The second of our Newman Advent Seminars (10th December 2014) will be exploring the nativity story from Luke’s perspective. We will be asking what was his contribution to the story with which we are so familiar from our Christmas cards and school nativity plays? Would he view the developments of ‘his’ story as positive or negative?
Alongside the seminars, we are creating a series of nativity wordclouds that, in a very visual way, display key words in each account; the most common being the most prominently displayed. This week, we are featuring the nativity according to Luke (click to enlarge).
The text used for the wordcloud is taken from the NRSV and covers Luke 1:5-2:52. This means the total number of words (2,450) is almost twice that used for last week’s Matthew wordcloud (see below). Although the Nativity story does not really begin until Luke 2:1, most of chapter 1 (excluding the preface; vv. 1-4) has also been included as it contains not only the account of the Annunciation (vv. 26-38), but (like Matthew’s genealogy) important theological and thematic cues that set the scene for the actual birth story.
As we noted last week in the wordcloud for Matthew’s account, care needs to be taken as translation issues, as well as other factors, can skew one’s reading. Nevertheless, as a bit of fun, wordclouds can be useful in pointing to general characteristics and identify possible avenues of exploration.
SOME DISTINCTLY LUCAN THEMES?
A quick comparison between the wordclouds of Matthew and Luke reveals a greater prominence to women’s names in Luke. Interestingly, although Zechariah (John the Baptist’s father) is fairly prominent, Joseph is much smaller (bottom right-hand corner beside ‘came’). Other interesting features is the fairly prominent use of ‘womb’ (κοιλία – which can also refer to ‘belly’ or ‘stomach’) which also might suggest the foregrounding of women and the part they play in this story (compare this with Matthew’s account). Both ‘God’ and ‘Lord’ feature strongly as does the characteristically Lucan ‘Spirit’ and ‘angel’.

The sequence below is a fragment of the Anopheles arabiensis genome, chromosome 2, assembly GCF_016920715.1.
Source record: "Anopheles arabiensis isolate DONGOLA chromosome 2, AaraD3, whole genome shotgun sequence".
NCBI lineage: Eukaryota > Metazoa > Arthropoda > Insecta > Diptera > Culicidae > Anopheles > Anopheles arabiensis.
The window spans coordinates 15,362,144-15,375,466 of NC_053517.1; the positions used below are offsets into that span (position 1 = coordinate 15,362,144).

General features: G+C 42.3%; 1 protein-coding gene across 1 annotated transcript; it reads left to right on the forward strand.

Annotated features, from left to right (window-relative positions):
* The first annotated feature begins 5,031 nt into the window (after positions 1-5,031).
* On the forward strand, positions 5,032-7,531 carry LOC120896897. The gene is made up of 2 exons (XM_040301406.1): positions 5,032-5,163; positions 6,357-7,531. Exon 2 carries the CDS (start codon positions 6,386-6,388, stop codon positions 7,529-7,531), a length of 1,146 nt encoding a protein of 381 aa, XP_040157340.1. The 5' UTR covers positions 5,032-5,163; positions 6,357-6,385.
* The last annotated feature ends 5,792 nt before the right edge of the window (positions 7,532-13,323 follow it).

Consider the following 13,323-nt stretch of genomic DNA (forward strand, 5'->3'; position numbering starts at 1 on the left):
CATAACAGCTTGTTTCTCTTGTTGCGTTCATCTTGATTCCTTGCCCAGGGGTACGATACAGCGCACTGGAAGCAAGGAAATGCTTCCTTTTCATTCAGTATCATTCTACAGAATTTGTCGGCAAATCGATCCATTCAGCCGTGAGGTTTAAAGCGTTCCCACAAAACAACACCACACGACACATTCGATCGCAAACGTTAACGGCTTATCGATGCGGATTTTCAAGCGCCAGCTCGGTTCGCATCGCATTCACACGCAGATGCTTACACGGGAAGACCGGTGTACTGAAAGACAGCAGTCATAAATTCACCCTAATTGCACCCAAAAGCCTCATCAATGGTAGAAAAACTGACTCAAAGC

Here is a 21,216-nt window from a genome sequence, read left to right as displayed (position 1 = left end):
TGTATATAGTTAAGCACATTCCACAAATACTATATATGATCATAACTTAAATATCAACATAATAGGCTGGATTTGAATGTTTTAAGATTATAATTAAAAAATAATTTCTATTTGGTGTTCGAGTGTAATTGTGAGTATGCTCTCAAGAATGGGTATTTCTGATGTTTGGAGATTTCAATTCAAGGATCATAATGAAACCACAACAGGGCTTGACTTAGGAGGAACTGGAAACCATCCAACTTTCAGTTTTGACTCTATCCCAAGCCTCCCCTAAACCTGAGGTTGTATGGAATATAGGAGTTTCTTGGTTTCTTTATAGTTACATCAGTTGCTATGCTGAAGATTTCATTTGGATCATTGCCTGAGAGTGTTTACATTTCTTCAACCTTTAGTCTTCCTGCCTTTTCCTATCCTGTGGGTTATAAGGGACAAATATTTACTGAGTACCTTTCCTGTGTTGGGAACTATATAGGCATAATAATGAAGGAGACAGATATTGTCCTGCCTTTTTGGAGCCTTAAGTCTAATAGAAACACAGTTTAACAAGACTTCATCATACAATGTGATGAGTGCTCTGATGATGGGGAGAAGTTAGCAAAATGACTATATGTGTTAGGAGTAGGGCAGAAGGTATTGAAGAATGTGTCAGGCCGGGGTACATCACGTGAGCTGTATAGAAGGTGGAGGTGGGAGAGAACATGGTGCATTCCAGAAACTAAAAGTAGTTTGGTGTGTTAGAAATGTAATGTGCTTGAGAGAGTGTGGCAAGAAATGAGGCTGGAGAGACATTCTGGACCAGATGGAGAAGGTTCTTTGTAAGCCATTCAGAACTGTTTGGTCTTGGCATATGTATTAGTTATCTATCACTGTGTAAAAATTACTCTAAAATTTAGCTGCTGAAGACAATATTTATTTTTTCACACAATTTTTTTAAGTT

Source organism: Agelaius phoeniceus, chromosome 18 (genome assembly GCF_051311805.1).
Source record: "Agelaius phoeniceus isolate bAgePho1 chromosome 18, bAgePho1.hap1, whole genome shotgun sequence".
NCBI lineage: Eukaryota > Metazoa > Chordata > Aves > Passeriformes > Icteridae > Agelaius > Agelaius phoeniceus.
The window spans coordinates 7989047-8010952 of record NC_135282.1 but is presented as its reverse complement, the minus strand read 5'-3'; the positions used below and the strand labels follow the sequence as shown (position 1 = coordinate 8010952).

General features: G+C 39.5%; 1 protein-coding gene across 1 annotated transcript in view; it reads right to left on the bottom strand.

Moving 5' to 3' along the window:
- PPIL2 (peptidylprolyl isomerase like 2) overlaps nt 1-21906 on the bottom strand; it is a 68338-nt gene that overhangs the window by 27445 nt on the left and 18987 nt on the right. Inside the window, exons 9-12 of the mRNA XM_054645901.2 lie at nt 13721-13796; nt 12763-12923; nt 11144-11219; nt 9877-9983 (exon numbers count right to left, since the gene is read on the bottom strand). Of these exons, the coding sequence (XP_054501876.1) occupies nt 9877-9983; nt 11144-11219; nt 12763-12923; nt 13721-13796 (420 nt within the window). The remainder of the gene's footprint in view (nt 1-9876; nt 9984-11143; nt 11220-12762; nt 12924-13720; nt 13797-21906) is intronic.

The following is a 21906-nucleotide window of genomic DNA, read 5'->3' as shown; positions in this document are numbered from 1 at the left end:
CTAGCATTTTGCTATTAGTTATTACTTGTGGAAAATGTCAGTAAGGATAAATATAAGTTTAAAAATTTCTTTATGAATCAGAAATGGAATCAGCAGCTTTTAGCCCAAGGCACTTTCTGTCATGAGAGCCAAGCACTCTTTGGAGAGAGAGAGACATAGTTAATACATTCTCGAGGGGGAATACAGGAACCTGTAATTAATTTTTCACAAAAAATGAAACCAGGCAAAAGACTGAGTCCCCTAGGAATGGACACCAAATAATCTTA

Scanning the wordcloud reveals many more words that are typically associated with the ‘Christmas story’; ‘praising’, ‘festival’ , ‘peace’, ‘joy’ and even the perennial Christmas feature, ‘relatives’!!
CHRISTMAS AND THE TEMPLE
One of the questions we will asking on Wednesday concerns the place of the Temple in the nativity story (and the wider writings of Luke in his Gospel and Acts). Take some time to see how many words associated with the Temple and priesthood you can find in the wordcloud.
ANOTHER WORDCLOUD NEXT WEEK
Next week we will be presenting one more nativity wordcloud, but this time it will not be from the New Testament, but from an important, but later Christian development of the Christmas story.
Wordcloud produced using wordle.net